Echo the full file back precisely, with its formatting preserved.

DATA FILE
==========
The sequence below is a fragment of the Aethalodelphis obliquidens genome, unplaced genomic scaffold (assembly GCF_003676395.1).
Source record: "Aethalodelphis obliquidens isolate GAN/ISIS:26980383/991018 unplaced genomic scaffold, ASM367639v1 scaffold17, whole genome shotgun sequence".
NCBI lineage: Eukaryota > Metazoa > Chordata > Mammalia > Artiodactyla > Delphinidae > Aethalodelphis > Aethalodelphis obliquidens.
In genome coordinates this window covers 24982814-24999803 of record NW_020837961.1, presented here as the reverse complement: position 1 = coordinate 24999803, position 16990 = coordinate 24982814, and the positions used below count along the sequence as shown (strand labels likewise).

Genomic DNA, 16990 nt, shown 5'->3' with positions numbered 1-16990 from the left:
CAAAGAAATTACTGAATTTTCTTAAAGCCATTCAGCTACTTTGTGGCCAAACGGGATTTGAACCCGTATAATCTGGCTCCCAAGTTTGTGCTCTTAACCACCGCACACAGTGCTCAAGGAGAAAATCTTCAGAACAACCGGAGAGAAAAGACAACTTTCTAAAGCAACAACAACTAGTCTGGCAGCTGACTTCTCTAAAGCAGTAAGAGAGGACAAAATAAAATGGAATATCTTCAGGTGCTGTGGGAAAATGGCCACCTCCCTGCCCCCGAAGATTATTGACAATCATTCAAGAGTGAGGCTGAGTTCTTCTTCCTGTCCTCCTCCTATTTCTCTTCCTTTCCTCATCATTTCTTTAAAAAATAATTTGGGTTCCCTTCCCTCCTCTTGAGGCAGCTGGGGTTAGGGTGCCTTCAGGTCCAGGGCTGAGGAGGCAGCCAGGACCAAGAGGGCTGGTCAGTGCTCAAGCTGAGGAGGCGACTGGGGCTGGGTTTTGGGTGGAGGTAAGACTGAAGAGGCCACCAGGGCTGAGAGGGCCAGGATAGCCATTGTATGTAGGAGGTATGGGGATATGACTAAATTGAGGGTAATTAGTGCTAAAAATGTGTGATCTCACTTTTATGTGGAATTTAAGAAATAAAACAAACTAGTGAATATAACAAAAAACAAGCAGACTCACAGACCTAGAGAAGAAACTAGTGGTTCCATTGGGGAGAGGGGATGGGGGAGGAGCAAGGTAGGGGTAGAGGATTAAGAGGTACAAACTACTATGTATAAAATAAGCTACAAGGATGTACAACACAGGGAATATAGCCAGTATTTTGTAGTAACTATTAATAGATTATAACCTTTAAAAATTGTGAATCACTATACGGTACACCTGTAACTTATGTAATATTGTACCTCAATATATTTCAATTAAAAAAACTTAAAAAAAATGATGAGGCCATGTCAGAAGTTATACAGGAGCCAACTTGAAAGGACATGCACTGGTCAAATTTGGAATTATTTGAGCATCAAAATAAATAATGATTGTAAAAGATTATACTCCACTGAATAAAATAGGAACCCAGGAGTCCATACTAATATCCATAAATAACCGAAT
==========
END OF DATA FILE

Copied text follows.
The sequence below is a fragment of the Aethalodelphis obliquidens genome, unplaced genomic scaffold (assembly GCF_003676395.1).
Source record: "Aethalodelphis obliquidens isolate GAN/ISIS:26980383/991018 unplaced genomic scaffold, ASM367639v1 scaffold17, whole genome shotgun sequence".
NCBI lineage: Eukaryota > Metazoa > Chordata > Mammalia > Artiodactyla > Delphinidae > Aethalodelphis > Aethalodelphis obliquidens.
In genome coordinates this window covers 24982814-24999803 of record NW_020837961.1, presented here as the reverse complement: position 1 = coordinate 24999803, position 16990 = coordinate 24982814, and the positions used below count along the sequence as shown (strand labels likewise).

Genomic DNA, 16990 nt, shown 5'->3' with positions numbered 1-16990 from the left:
CAAAGAAATTACTGAATTTTCTTAAAGCCATTCAGCTACTTTGTGGCCAAACGGGATTTGAACCCGTATAATCTGGCTCCCAAGTTTGTGCTCTTAACCACCGCACACAGTGCTCAAGGAGAAAATCTTCAGAACAACCGGAGAGAAAAGACAACTTTCTAAAGCAACAACAACTAGTCTGGCAGCTGACTTCTCTAAAGCAGTAAGAGAGGACAAAATAAAATGGAATATCTTCAGGTGCTGTGGGAAAATGGCCACCTCCCTGCCCCCGAAGATTATTGACAATCATTCAAGAGTGAGGCTGAGTTCTTCTTCCTGTCCTCCTCCTATTTCTCTTCCTTTCCTCATCATTTCTTTAAAAAATAATTTGGGTTCCCTTCCCTCCTCTTGAGGCAGCTGGGGTTAGGGTGCCTTCAGGTCCAGGGCTGAGGAGGCAGCCAGGACCAAGAGGGCTGGTCAGTGCTCAAGCTGAGGAGGCGACTGGGGCTGGGTTTTGGGTGGAGGTAAGACTGAAGAGGCCACCAGGGCTGAGAGGGCCAGGATAGCCATTGTATGTAGGAGGTATGGGGATATGACTAAATTGAGGGTAATTAGTGCTAAAAATGTGTGATCTCACTTTTATGTGGAATTTAAGAAATAAAACAAACTAGTGAATATAACAAAAAACAAGCAGACTCACAGACCTAGAGAAGAAACTAGTGGTTCCATTGGGGAGAGGGGATGGGGGAGGAGCAAGGTAGGGGTAGAGGATTAAGAGGTACAAACTACTATGTATAAAATAAGCTACAAGGATGTACAACACAGGGAATATAGCCAGTATTTTGTAGTAACTATTAATAGATTATAACCTTTAAAAATTGTGAATCACTATACGGTACACCTGTAACTTATGTAATATTGTACCTCAATATATTTCAATTAAAAAAACTTAAAAAAAATGATGAGGCCATGTCAGAAGTTATACAGGAGCCAACTTGAAAGGACATGCACTGGTCAAATTTGGAATTATTTGAGCATCAAAATAAATAATGATTGTAAAAGATTATACTCCACTGAATAAAATAGGAACCCAGGAGTCCATACTAATATCCATAAATAACCGAAT